Once we have been introduced to another, there is no need for the procedure to be repeated, even though we may not meet again for a long time. In normal circumstances however we will occasionally meet our acquaintances, and it becomes our duty to show them some appropriate gesture of greeting.
The hand-shake is a traditional gesture of affection and goodwill. It is therefore better not to attempt it if you cannot use it with sincerity. The right hand must be used, never the left. The correct way to carry out a hand-shake is to grasp the other person’s hand firmly, but not tightly; gentle pressure only should be applied and the hand should then be released. Many people develop mannerisms in hand-shaking. There is the prissy handshake in which you are privileged to touch the tips of two or three fingers pointed at you condescendingly; the dead-fish shake, as cold and lifeless as the person who offers it; the bone-crusher which almost pulverizes your fingers and joints; the pump-handle which exercises your whole arm from the shoulder down; the boa-constrictor shake from which you wonder if you will ever struggle free.
We have already seen that where a lady is concerned she has the right to take the initiative in shaking hands. This is true of all occasions, not only when introductions are being made. A similar rule applies whenever you meet a gentleman of higher rank. In the latter case, however, such deference is not always necessary when the persons concerned are on close terms of friendship. Once a hand is offered to you, no matter by whom, it is a great discourtesy to ignore it.
Etiquette requires that a man remove his glove before shaking hands. A lady is not obliged to remove hers, and in practice rarely does. There are times when you may be obliged to excuse yourself from shaking hands because your own at the time are soiled from the work you have been doing. It is a simple matter to offer a word of explanation and then show by your cordial manner that no discourtesy was intended. Nobody likes to grasp a damp, clammy hand; so, if you have been perspiring freely, it would be better not to offer your hand. If the other person offers his, you must, of course, return the compliment.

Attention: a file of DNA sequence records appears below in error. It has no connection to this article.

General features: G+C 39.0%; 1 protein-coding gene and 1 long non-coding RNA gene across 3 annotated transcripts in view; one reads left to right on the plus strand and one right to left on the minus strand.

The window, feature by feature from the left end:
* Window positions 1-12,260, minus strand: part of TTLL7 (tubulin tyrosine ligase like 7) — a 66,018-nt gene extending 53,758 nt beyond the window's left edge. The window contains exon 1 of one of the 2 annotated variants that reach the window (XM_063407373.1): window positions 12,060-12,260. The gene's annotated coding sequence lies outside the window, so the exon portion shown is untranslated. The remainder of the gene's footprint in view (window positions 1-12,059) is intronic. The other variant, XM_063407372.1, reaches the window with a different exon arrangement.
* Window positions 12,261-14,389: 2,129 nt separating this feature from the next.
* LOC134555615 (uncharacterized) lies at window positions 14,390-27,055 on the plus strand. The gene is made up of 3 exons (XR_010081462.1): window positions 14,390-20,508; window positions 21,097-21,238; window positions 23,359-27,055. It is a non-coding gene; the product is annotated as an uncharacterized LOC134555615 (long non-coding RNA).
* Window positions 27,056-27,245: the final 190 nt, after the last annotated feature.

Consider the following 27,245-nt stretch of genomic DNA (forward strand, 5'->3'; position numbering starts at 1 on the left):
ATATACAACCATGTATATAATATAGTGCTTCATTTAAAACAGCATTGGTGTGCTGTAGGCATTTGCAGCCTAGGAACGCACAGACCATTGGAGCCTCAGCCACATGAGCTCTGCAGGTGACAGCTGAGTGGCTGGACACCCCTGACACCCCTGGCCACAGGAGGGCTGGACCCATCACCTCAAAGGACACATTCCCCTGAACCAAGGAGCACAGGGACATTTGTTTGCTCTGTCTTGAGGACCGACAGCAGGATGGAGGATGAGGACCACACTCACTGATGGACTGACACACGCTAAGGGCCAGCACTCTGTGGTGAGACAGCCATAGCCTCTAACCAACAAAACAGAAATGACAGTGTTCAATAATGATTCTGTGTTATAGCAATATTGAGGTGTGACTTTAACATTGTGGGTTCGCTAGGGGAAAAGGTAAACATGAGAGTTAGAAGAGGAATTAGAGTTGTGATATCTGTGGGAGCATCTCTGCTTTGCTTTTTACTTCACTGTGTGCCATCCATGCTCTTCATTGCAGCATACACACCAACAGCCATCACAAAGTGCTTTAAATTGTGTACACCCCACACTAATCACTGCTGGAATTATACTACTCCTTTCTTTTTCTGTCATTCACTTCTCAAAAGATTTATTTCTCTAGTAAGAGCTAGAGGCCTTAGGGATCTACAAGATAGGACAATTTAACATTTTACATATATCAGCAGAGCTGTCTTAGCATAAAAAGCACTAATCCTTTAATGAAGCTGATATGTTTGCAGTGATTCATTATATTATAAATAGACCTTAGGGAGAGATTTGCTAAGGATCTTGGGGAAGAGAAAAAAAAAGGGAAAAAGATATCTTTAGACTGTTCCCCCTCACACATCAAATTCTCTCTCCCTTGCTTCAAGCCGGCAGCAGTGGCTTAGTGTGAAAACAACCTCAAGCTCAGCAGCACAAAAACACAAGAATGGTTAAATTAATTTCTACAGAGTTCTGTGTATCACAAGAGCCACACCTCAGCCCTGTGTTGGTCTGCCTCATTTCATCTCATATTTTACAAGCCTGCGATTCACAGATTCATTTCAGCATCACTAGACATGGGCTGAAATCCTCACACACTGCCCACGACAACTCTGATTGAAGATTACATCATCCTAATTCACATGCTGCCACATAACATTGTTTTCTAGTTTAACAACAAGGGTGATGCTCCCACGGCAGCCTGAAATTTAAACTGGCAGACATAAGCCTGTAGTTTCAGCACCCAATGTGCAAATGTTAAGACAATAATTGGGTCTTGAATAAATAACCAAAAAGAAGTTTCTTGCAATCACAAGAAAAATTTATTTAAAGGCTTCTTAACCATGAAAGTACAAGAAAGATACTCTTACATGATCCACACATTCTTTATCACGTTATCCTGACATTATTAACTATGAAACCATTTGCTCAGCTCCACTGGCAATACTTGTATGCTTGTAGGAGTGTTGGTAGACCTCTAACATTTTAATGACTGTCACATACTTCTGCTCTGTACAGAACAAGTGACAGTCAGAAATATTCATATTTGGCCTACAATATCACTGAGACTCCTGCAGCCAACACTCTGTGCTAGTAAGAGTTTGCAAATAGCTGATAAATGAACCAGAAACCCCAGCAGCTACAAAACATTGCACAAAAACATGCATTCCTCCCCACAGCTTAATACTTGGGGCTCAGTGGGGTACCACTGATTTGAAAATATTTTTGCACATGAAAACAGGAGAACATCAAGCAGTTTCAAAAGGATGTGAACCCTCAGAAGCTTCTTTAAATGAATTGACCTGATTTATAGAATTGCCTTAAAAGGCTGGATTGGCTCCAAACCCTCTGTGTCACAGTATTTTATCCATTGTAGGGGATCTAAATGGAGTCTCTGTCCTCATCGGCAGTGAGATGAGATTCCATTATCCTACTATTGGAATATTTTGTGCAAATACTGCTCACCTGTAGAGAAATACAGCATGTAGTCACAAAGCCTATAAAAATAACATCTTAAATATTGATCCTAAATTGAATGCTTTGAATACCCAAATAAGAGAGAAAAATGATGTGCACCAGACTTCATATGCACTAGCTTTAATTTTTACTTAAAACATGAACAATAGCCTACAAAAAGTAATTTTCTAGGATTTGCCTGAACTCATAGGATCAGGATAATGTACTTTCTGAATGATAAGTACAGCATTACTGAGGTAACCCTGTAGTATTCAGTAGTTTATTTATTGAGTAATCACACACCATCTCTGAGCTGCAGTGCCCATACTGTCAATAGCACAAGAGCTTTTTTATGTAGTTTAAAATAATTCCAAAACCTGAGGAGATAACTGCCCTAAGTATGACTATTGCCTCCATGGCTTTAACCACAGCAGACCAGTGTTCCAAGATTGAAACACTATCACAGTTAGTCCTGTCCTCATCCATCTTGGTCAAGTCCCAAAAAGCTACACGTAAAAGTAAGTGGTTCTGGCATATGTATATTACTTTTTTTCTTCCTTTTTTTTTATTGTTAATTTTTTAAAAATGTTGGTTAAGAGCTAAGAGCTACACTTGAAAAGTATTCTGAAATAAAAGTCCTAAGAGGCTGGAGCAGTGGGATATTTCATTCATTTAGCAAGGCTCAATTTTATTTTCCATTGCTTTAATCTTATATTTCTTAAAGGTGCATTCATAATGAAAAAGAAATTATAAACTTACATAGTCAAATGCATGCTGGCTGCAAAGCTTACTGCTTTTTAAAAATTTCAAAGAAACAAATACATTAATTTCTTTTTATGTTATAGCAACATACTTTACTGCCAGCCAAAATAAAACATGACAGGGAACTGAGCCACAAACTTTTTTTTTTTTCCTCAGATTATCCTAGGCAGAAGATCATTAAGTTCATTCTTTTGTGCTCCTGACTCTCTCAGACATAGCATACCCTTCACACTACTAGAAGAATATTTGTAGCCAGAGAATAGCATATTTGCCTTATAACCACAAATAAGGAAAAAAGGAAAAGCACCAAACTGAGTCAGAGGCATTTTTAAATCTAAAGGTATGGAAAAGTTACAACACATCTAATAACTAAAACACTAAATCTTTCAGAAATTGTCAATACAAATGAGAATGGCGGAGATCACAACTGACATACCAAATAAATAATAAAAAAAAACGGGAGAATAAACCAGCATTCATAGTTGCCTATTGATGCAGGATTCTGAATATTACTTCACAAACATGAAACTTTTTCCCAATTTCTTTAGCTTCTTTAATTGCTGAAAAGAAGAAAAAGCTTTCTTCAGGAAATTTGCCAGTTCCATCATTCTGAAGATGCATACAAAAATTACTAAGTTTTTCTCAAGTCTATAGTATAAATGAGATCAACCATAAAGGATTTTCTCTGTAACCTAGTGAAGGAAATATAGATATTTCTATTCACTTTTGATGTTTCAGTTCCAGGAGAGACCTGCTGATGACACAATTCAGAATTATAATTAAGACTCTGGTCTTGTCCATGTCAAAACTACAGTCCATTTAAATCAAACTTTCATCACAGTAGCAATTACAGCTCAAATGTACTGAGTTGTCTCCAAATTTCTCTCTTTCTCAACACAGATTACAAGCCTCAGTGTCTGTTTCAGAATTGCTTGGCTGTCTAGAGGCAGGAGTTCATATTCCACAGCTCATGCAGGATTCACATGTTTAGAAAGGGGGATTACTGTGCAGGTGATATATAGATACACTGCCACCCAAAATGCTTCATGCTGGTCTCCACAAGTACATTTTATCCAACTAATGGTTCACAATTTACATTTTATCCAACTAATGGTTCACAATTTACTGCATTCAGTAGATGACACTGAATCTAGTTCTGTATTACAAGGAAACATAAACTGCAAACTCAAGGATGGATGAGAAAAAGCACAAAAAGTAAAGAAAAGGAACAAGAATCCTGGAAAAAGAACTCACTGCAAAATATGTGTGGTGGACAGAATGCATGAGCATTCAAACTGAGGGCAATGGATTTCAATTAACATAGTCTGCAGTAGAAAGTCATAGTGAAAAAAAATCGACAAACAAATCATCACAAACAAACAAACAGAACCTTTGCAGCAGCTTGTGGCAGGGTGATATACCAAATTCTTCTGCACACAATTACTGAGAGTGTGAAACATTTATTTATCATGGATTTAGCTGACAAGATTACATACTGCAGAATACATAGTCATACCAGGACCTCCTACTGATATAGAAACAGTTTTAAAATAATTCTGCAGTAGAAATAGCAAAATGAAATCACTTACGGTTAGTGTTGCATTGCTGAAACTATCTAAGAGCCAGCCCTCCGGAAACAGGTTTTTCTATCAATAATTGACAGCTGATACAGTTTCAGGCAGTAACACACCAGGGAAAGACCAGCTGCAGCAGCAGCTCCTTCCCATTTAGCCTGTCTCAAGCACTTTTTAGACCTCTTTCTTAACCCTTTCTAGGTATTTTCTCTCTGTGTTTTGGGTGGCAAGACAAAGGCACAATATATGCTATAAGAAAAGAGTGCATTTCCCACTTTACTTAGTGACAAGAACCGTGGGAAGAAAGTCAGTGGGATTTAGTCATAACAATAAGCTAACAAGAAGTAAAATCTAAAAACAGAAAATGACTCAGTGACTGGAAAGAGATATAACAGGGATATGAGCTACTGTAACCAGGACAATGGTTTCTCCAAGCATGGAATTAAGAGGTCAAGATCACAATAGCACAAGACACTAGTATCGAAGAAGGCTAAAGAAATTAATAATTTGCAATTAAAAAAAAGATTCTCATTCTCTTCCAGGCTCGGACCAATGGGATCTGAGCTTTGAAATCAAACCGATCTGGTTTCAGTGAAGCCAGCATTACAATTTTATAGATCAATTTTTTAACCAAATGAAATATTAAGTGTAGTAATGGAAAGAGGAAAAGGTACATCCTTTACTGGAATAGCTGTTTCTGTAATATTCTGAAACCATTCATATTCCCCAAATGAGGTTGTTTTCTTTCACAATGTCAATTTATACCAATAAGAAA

Raising the hat
Raising the hat is a gesture more of respect than of affection. We raise our hats to persons who are above us in dignity, rank or station in life. In particular, the hat is raised to women. When giving this form of salutation, care should be taken that the hat is actually raised, even though only slightly and not merely touched with the fingers. But there is no need for any exaggeration in this, such as lifting it up vertically like a lid or sweeping it across the breast as though you were always marching past. The hat should be raised with the hand further away from the person you are saluting. This makes it easier for him to see who you are.
Priests, brothers and nuns are worthy of special respect, not only by reason of the authority they may exercise over you, but more particularly because of their religious profession, which raises them above the level of ordinary people. You should always raise your hat when you pass a priest, brother or nun in the street or meet them in a public vehicle. This applies whether you know them personally or not. You ought to accompany your salutation with a courteous word of greeting, such as “Good morning, Father” when this can be conveniently done. It shows bad training and lack of respect to walk past a priest or religious without giving any sign of recognition. It is worse still to pretend not to notice the person in order to save yourself the trouble of giving the salutation.
You should never fail to raise your hat when passing a Catholic church. This is an act of faith and reverence. It would show a poor sense of values if we were to omit this simple duty, while giving the customary gestures of respect and reverence to our earthly friends. It is a good practice to accompany the act of raising the hat with a short prayer or ejaculation.